THE MP and MSP for the Helensburgh area have both expressed their hope that a future can be found for the ruined St Peter’s Seminary building in Cardross.

MSP Jackie Baillie said she was disappointed to hear of a Scottish Government decision last week not to take the structure into ‘state care’ because of the cost involved.

And local MP Brendan O’Hara said that while he understood the decision in economic terms, he was refusing to give up hope.

The government’s decision cast fresh doubt on the future prospects for the building after the organisation which drew up plans for an arts facility at the site closed down last year.

READ MORE: Government rejects plea to save former Cardross seminary

A government-commissioned report from Historic Environment Scotland (HES) estimated that addressing the challenges to maintain the internationally-renowned, and Grade-A listed, building in Cardross and make it safe for public access could cost more than £13 million over 20 years.

The report persuaded government ministers to decline a request from the Roman Catholic Archdiocese of Glasgow, which owns the property, to take St Peter’s - venue for the hugely successful Hinterland sound and light festival in 2016, staged by arts organisation NVA, which closed down last year - into state care.

The HES report says the only option for the building looks likely to be ‘curated decay’ – a course of action which in itself is expected to cost more than £6m – though the government says it’s willing to hold talks with all interested parties to see if even that can be reasonably pursued.

READ MORE: Plan to save Cardross seminary collapses as charity says it's closing down

Ms Baillie said: “I was disappointed to learn that the Scottish Government have taken the decision not to take St Peter’s Seminary in Cardross into state care.

“I hope that, despite this decision, an effort will still be made to find an affordable solution for the building to ensure that it has a future.”

Mr O’Hara added: “In purely economic terms, this decision is perhaps understandable but my fear is that St Peter’s, one of Europe’s most important modernist buildings, a Gillespie, Kidd & Coia masterpiece of which we should be proud and should seek to preserve, will now be left to crumble. And that makes me very sad indeed.

"I have been a regular visitor to the ruins at Kilmahew and I had high hopes for a new future for the building when in 2016 NVA unveiled ambitious plans to turn the seminary into a permanent arts centre and community facility. Unfortunately they failed to materialise.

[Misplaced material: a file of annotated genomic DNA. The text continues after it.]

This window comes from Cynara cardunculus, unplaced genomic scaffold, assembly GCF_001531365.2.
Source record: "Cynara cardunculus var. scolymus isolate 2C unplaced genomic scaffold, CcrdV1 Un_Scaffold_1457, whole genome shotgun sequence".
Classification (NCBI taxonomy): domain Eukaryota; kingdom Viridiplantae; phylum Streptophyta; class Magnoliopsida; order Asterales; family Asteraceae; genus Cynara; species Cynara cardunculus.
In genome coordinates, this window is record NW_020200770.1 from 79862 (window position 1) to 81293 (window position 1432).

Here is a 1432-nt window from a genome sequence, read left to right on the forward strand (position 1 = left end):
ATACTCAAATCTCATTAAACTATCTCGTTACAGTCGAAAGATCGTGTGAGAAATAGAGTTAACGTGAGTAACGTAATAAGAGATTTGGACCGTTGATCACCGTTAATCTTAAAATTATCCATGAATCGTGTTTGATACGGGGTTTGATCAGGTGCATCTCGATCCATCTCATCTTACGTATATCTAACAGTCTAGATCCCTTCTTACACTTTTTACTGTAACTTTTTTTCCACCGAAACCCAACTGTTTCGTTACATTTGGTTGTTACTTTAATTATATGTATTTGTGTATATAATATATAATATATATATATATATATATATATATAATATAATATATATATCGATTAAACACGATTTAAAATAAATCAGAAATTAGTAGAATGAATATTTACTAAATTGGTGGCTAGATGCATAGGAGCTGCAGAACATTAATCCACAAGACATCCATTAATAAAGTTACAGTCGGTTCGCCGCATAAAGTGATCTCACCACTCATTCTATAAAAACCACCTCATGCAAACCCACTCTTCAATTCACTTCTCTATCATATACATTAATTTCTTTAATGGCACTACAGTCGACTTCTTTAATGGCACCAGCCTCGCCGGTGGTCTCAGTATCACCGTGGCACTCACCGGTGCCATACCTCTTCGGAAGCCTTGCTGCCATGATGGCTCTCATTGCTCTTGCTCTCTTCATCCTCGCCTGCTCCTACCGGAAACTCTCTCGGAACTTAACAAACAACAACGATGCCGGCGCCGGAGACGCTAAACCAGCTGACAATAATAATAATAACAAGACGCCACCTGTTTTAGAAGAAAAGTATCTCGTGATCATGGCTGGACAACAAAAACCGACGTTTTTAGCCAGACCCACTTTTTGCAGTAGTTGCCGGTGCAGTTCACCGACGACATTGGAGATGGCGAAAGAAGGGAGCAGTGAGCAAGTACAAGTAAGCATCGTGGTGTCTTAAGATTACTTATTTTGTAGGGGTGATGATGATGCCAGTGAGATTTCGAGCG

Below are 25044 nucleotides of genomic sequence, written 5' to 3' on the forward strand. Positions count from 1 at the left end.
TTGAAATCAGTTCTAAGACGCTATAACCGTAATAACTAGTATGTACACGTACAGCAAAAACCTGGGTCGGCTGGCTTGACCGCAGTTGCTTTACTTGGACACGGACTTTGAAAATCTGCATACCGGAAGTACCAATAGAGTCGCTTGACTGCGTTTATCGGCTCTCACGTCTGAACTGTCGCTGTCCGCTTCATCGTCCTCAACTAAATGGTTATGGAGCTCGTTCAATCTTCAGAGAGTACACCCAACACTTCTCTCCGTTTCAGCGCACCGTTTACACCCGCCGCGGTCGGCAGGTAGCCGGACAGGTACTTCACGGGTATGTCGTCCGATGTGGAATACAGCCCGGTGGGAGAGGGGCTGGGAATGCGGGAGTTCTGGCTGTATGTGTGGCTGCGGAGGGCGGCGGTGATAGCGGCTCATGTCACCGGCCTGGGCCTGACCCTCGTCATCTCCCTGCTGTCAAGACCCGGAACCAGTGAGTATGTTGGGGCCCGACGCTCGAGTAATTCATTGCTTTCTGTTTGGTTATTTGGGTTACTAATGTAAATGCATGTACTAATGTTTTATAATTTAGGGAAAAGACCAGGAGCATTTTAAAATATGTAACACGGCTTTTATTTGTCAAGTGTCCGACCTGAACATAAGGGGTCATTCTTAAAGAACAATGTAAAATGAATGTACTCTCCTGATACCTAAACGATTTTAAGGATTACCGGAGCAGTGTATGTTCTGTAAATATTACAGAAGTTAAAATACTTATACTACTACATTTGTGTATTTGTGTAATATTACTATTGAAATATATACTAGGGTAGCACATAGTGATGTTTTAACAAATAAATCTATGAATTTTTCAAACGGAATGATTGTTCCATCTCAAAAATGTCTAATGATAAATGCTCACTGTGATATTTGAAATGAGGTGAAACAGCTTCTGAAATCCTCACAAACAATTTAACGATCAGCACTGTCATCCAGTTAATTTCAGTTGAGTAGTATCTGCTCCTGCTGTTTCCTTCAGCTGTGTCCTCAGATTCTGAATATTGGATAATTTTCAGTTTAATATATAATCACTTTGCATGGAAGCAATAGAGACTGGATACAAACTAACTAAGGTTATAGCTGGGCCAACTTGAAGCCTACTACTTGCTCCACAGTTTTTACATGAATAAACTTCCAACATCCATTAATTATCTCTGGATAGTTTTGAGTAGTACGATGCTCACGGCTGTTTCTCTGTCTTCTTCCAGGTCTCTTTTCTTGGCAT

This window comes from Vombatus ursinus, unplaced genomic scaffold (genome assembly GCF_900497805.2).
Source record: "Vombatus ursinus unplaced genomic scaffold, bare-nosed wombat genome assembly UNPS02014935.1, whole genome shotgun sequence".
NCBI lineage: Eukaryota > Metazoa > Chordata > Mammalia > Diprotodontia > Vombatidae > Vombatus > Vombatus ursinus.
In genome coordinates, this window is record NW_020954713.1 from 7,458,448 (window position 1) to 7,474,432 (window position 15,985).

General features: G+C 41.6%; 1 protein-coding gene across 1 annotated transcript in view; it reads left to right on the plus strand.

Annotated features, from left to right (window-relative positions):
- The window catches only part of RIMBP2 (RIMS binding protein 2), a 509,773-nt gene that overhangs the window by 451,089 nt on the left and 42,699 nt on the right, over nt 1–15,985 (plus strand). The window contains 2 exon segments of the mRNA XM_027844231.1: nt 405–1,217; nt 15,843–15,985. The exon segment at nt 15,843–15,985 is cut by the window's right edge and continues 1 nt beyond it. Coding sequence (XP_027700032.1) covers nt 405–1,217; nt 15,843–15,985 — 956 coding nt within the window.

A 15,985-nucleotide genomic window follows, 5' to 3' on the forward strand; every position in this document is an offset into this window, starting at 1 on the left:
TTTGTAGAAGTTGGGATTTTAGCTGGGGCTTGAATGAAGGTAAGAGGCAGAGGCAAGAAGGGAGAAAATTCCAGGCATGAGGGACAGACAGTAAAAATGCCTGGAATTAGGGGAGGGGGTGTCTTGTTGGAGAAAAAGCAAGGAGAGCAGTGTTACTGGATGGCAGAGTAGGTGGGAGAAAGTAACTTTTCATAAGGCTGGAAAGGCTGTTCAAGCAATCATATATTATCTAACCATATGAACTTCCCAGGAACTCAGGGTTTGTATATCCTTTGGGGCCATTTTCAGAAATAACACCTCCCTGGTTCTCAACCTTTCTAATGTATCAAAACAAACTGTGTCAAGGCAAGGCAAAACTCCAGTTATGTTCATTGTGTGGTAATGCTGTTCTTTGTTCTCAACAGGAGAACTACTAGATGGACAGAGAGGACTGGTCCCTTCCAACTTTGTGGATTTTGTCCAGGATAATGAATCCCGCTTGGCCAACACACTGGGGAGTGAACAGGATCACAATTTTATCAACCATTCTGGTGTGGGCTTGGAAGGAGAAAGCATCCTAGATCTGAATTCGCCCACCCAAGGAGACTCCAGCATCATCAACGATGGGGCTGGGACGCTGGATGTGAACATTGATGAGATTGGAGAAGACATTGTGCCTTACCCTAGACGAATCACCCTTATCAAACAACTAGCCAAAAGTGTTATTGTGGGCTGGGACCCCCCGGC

“Although I am not optimistic, I refuse to give up hope that perhaps working with other agencies, Historic Environment Scotland, the Scottish Government and the Archdiocese of Glasgow will find a way to save this wonderful building.”

READ MORE: New use for St Peter's 'not high priority for Cardross', says councillor

Culture secretary Fiona Hyslop said: “The Scottish Government has no choice but to accept the recommendations from Historic Environment Scotland not to take St Peter’s Seminary into state care, due to the risk and cost to the public purse it would entail to the detriment of other properties in care.

“We accept the report’s analysis that the only reasonable way forward for this site would be ‘curated decay’ and I plan to convene a meeting with all key partners to see if there is a way forward collectively to deliver what looks to be the only viable option for St Peter’s.”

The building was commissioned by the Archbishop of Glasgow in 1958 and opened in 1966 for the training of Scotland’s Roman Catholic priests.

Hailed as one of the finest modern buildings of the day, and received the RIBA Architecture award in 1967. But it was used for its intended purpose for only 14 years – and has been systematically vandalised since it closed as a seminary in 1980.

READ MORE: Council chiefs pledge to work towards solution for former seminary site

Since its closure as a seminary in 1980, the building has been systematically vandalised and reduced to a ruin.

Advice from Historic Environment Scotland, published on Thursday, states that at least £6 million would need to be spent over five years, with further investment within 20 years, just to maintain the building and make it safe enough to allow limited public access – a process known as ‘curated decay’.

There have been a number of unsuccessful attempts to find a sustainable future for the building.

This included an ambitious project led by the Arts organisation NVA, which decided in 2018 not to proceed with its plans for an arts facility at the site in light of escalating risks.

NVA organised a hugely successful light and sound festival at the site, Hinterland, in early 2016, which attracted thousands of people from all over Scotland to the site.

READ MORE: ‘Hinterland effect’ has Helensburgh and surrounding area buzzing

Historic Environment Scotland was commissioned to advise the Scottish Government on future options for the building, and to give a view on the request by the Archdiocese of Glasgow that it be brought into the care of Scottish Ministers.

The HES report stated that the site is “challenging from a conservation, safety and access perspective”.

The report concluded: “Having considered all of the issues, our advice is that we could not recommend that Ministers intervene by bringing St Peter’s into care as a Property in Care.”